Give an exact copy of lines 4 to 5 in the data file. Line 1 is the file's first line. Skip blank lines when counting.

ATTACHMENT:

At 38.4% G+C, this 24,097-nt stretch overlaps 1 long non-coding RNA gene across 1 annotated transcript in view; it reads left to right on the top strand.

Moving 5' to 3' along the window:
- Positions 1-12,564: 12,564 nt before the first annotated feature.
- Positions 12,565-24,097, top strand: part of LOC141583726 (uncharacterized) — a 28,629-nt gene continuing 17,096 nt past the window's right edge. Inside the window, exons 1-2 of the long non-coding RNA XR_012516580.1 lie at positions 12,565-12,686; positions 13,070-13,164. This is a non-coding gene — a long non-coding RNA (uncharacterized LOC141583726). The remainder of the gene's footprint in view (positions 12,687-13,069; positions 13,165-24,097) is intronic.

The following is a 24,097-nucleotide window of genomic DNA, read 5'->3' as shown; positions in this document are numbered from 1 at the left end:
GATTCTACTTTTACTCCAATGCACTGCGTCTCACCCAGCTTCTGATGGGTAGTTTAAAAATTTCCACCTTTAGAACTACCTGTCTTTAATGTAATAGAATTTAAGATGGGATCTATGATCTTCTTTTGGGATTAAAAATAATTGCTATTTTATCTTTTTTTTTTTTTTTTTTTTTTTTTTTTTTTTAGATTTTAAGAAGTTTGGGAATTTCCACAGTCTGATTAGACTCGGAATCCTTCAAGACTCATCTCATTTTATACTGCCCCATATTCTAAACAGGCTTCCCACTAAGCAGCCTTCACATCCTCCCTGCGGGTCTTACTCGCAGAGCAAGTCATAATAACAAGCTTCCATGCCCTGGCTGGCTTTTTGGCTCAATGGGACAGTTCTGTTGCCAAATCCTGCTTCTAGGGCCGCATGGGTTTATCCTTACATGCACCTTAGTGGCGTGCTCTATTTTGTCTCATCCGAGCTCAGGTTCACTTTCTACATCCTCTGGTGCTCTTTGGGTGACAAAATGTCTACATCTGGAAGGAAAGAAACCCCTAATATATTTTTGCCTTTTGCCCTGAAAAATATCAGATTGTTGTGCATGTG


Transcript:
- Positions 12,565-24,097, top strand: part of LOC141583726 (uncharacterized) — a 28,629-nt gene continuing 17,096 nt past the window's right edge. Inside the window, exons 1-2 of the long non-coding RNA XR_012516580.1 lie at positions 12,565-12,686; positions 13,070-13,164. This is a non-coding gene — a long non-coding RNA (uncharacterized LOC141583726). The remainder of the gene's footprint in view (positions 12,687-13,069; positions 13,165-24,097) is intronic.

The following is a 24,097-nucleotide window of genomic DNA, read 5'->3' as shown; positions in this document are numbered from 1 at the left end: